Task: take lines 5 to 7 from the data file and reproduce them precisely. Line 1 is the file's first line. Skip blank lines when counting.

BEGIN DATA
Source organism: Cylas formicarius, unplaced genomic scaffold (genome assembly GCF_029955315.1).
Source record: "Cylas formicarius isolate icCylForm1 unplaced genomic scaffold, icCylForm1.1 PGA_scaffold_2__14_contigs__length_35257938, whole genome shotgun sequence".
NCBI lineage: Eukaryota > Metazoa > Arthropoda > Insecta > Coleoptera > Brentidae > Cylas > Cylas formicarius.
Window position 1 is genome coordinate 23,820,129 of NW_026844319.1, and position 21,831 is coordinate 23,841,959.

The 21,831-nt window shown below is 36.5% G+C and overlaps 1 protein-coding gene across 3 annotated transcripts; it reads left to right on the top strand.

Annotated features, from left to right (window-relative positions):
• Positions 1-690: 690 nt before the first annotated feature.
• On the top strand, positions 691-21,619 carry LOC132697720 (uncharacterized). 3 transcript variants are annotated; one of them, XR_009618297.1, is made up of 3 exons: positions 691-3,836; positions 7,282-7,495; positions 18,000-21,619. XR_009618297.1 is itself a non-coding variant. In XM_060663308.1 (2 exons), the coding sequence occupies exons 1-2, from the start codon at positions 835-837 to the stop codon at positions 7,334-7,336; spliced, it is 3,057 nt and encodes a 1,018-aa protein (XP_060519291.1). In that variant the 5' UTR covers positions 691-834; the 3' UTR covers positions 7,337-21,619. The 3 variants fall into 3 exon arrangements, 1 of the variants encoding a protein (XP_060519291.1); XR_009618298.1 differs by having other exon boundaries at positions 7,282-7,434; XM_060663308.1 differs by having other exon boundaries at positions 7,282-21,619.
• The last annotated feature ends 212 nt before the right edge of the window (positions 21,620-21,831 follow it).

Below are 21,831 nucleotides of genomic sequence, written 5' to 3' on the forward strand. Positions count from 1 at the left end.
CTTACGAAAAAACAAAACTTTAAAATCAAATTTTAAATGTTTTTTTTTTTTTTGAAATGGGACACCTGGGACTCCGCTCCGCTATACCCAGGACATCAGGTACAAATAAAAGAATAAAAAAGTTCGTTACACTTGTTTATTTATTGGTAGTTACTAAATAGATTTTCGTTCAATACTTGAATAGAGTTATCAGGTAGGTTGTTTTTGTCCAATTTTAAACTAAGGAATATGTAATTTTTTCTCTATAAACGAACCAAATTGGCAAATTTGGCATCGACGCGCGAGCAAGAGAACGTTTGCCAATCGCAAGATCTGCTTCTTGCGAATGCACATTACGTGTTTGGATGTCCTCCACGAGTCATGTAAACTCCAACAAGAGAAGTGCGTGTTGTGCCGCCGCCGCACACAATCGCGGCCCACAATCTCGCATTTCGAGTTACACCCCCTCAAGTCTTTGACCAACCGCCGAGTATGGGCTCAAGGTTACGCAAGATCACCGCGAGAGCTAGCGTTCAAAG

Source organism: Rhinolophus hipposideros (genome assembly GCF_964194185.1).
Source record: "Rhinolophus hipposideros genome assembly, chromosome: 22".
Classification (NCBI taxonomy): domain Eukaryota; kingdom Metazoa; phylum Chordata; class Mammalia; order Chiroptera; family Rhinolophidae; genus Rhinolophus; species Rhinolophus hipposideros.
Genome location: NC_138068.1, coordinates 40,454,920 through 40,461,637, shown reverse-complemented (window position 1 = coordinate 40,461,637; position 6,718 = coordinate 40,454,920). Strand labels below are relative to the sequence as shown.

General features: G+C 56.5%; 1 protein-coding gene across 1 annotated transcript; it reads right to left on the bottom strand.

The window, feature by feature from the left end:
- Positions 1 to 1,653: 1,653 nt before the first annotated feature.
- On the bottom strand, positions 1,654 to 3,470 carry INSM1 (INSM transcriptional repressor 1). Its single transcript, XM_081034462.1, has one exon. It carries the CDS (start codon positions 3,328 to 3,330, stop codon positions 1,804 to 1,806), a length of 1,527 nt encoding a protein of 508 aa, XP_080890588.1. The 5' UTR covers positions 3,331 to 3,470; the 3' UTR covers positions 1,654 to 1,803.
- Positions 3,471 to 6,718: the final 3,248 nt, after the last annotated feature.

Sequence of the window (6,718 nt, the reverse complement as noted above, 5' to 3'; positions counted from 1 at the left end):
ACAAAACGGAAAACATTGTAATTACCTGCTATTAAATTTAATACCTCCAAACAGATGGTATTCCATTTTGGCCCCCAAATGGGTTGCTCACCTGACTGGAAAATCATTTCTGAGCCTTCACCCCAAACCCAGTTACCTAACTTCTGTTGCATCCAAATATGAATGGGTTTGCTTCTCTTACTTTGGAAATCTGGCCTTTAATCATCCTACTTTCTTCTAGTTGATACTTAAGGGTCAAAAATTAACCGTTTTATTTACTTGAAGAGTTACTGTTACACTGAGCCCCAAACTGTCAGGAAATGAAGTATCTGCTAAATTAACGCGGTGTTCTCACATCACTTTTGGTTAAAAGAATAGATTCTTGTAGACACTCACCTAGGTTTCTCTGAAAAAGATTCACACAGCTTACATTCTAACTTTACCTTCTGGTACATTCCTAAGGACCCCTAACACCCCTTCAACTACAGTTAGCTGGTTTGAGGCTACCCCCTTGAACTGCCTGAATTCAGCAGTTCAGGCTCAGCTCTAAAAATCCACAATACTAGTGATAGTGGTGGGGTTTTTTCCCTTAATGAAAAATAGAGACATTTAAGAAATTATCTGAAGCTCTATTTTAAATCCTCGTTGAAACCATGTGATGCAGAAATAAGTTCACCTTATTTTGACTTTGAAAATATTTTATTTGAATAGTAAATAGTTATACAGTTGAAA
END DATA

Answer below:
The 21,831-nt window shown below is 36.5% G+C and overlaps 1 protein-coding gene across 3 annotated transcripts; it reads left to right on the top strand.

Annotated features, from left to right (window-relative positions):
• Positions 1-690: 690 nt before the first annotated feature.